So, as I explored the life of King Tut, I also tried to find some gold coins of wisdom that I could apply to what we do.

Here are 5 things I learned from King Tut:

1.  It’s not the size of your pyramid.  It’s how you use it.

The priceless treasures of the Tut exhibit are currently sitting in . . . a basement.  The producers of the exhibit found a non-traditional venue, and with some smart designers, turned it into a theater fit for a king.  If you can’t find the perfect space for your show, make it.

2.  You can’t touch the mummy.  But you can wear his t-shirt.

Man, are these guys good at merch.  They get your photo taken on the way in and show it to you on the way out (I almost bought mine . . . they photoshopped pyramids behind me, for Pharaoh’s sake!).  Just like the theme parks!  And you can’t get out of the building without walking through their super-sized shop of Tut toys and trinkets.  Merch is a science, not a hobby.  It can help pay for your play. (Remind me to tell you about the time a Company Manager friend of mine paid his load-out crew on a flop with cash from the merch till.  When the cash ran out, the crew ran out.  Oh, wait, I guess I just told you about it.  You don’t have to remind me anymore.)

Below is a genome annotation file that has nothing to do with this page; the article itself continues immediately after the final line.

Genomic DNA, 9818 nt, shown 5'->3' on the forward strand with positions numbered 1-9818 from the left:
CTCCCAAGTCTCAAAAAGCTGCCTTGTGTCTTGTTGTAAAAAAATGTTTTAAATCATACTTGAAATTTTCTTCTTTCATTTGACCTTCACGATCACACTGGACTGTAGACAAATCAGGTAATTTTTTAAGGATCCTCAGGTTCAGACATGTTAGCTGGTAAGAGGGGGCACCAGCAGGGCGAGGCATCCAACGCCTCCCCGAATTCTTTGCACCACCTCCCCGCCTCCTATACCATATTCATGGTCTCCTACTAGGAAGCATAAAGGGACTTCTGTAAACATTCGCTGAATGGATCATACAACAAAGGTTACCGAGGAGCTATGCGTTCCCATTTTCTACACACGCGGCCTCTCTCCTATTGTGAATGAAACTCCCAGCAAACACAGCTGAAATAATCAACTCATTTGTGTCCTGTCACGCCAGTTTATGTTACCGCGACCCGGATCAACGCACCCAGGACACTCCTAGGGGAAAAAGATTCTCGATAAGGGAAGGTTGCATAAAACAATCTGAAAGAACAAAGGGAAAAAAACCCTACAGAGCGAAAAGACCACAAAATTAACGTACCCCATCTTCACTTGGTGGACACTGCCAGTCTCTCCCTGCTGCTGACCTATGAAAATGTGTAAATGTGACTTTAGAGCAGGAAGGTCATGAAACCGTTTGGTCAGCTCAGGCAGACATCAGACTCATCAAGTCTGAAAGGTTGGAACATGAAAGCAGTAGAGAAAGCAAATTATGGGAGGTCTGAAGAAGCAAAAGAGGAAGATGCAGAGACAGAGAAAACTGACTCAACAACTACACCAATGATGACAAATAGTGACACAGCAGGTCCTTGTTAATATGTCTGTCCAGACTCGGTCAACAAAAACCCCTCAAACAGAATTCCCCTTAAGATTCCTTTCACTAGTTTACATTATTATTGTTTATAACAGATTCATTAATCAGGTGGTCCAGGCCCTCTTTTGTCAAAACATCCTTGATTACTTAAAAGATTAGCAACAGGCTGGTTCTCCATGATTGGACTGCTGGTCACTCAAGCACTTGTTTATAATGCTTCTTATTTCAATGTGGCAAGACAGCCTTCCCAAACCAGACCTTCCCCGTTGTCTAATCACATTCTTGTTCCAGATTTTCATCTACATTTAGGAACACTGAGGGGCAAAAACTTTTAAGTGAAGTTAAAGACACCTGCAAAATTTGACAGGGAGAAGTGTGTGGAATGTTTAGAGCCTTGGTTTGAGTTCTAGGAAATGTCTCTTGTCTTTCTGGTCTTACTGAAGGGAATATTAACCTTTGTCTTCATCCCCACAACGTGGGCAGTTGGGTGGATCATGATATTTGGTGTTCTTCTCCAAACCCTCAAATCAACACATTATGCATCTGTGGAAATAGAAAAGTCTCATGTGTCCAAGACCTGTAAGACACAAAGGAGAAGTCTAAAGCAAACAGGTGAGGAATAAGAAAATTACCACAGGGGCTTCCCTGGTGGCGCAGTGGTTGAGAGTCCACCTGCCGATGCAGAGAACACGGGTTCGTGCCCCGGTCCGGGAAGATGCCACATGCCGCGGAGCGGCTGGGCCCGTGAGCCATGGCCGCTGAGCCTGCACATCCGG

3.  Got your ticket?  Good, now, it’s just a couple more bucks for this.

During the check-out process, I got pitched a $5 add-on movie called Mummies.  And it was in 3D!  Just like Avatar!  What’s another $5, I thought, since I already dropped $40, and for something that sounded so cool!  In reality, it wasn’t that cool, but what did I know until I got there.  And, at only $5, there wasn’t much remorse.  Once you’ve got a customer on the hook, getting them to pay for just a little bit more isn’t too difficult, if you ask.  Tacking on an extra isn’t tacky, especially when it makes the entire experience better.

4.  Egyptians can wear funny hats too.

This is a monumental exhibit.  It’s educational.  It’s important.  And it also knows not to take itself too seriously, evident by the King Tut street team that’s been flyering Times Square wearing King Tut headdresses.  You can’t help but smile when you see one, and that’s not a bad thought to have when considering an entertainment option.  On top of that, the Tut mask is so well branded that the flyer guy can make the impression on the passerby even without handing them a flyer.  This street team strategy reminded me of the Princess Leia/Carrie Fisher team that brilliantly wore those bun-wigs while they were on the street promoting Wishful Drinking.  The best street teams think every day is Halloween.

5.  King Tut was a teen, and no one cared.

I get a lot of young folks emailing me saying that they are too young to produce, that they could never get a show up at their age.  Well, King Tut was 9 when he was crowned and 19 when he died.  In that time, he changed the entire Egyptian God structure (which had been set by his father), restored diplomatic relations with neighboring peoples, and married his half-sister.  Ok, ok, so he was born into some money.  I’m not saying you have to produce a pyramid, but age hasn’t nothing to do with what you do, unless you let it.